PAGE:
Sturmey Archer S2 Duomatic Kick Back Hub
Kickback hubs aren’t familiar to most riders these days, having gone all but extinct decades ago even if once relatively popular on cruising and folding bikes. Before this past year I’d only had the chance to ride one such hub and at that only once, nearly a decade ago in a motel parking lot during Interbike. Just last year Sturmey Archer resurrected the kickback concept—I had the chance to ride the coaster brake equipped S2C hub on the Torker KB2 we reviewed back in December 2010, and recently have been putting in time on the rim brake use Sturmey Archer S2 hub.
For the uninitiated, a kickback hub is an internally geared hub that shifts by backpedaling while coasting, no external shifters or cables required. Each time you backpedal, the hub shifts. The S2 has two gears that you can switch between, a direct drive low gear and a 38% higher second gear. The hub body accepts standard 3-tab Sturmey Archer or Shimano cogs common coaster brake and internally geared hubs.
My particular S2 hub is laced to a 700c rim and finds itself on a Pake track bike with front and rear handbrakes and a CETMA front cargo rack. I have it setup with a 48 x 20 gear ratio, which gives a 64.2 in low gear and a 88.6 in high gear, straddling my usual low 70 in gear that I prefer on most single and fixed gear street bikes. A good compromise between a low, but not too low, climbing gear and a high gear suited to flat and downhill sections without having to spin like mad.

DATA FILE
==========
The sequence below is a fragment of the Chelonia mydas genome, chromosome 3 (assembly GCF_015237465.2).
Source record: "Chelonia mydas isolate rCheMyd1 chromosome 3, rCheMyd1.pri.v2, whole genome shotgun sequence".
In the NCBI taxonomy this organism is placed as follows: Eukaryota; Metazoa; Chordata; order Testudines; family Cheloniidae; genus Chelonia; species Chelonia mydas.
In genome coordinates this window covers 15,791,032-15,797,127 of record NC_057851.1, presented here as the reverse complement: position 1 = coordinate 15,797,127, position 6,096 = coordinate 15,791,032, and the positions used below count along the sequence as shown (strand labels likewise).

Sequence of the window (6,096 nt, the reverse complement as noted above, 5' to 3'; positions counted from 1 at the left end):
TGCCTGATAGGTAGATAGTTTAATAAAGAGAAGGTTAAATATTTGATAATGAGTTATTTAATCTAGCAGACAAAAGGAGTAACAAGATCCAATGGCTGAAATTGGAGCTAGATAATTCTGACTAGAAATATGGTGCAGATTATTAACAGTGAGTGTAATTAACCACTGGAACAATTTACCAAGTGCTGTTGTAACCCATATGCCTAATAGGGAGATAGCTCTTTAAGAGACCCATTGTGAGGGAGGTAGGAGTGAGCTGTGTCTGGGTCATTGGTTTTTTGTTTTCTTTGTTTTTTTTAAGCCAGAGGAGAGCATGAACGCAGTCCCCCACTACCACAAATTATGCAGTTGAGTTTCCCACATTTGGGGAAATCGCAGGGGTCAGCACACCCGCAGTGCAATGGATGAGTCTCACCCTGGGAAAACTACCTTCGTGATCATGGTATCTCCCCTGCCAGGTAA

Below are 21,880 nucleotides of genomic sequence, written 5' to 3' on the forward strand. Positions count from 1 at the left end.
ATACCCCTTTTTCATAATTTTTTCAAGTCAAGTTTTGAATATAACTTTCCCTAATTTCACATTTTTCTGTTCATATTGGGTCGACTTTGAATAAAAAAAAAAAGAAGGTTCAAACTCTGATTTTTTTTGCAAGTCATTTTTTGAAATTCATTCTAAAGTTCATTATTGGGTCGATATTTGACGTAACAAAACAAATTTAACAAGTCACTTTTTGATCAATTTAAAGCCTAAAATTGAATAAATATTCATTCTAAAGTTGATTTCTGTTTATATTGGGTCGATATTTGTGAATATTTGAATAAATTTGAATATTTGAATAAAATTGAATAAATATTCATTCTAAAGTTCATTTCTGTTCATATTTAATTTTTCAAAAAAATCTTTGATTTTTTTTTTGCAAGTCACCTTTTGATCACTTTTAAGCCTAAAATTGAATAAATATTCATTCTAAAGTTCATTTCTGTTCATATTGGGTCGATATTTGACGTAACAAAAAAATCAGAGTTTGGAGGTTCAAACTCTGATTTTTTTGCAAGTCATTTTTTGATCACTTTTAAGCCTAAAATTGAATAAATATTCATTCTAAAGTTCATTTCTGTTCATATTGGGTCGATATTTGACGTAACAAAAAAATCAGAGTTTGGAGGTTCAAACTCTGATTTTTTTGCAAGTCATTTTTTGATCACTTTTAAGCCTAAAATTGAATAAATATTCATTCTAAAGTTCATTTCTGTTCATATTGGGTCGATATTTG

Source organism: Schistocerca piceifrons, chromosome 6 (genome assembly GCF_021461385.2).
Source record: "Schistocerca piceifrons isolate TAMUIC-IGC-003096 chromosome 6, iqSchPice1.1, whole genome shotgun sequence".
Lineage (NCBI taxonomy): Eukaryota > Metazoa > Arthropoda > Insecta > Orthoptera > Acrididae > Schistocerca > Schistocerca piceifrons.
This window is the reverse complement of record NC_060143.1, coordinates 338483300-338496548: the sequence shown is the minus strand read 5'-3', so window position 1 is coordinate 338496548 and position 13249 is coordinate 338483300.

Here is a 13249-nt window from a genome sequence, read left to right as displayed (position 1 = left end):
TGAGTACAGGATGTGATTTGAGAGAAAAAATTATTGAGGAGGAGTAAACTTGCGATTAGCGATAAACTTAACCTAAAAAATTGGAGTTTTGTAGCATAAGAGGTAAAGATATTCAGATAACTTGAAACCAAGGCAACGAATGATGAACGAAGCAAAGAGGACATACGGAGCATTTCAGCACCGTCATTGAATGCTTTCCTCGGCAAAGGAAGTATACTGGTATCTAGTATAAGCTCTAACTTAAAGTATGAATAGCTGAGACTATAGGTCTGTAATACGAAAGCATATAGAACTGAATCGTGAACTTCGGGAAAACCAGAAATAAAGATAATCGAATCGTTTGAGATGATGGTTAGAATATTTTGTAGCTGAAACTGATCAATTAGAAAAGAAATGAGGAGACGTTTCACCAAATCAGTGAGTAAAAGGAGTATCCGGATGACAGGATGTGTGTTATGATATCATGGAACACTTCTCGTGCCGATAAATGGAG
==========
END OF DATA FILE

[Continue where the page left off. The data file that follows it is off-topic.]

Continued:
Riding and shifting is easy enough, though I’ll admit that even after a couple of months of riding this hub I’ve not mastered shifting in certain situations. At normal riding speed I find the shifting easy enough, and while coasting you can audibly tell which gear you are in as the direct drive low gear is nearly silent while the high gear has a whirring click to it. Starting off from a stop has proven more difficult however, whether at a redlight or just pull off the sidewalk. When stopped you can still shift the bike by pedaling backwards, but without the sound of the freewheel to guide you it’s impossible to tell what gear you are currently in. I personally find it hard to accurately shift the bike when accelerating from a stop as well, but I think it’s more poor technique and lack of patience on my part than anything to do with the shifting mechanics. The S2 definitely shifts best with some patience and a solid back pedal motion. The only strange behavior I’ve encountered is the hub ghost shifting when I cross railroad tracks—it is the only place it happens, and it happens consistently but not really each and every time no matter how careful I am to make sure I’m not inadvertently back pedaling.
For the right person and the right application, the S2 hub is a worthy addition to the stable, a hub with most of the advantages of a single speed drivetrain but with two gears and no external shifting bits to speak of. I plan on keeping this hub on a bike long term, it is a great piece of componentry for my more utilitarian riding around town. The hub is heavy, weighing in at 980 g without a cog on my scale, but internally geared hubs aren’t known for being lightweight. The S2 hub is available for a bargain price of $90 in either 110 mm or 120 mm spacing, in black, silver, red, gold, purple, and turquoise.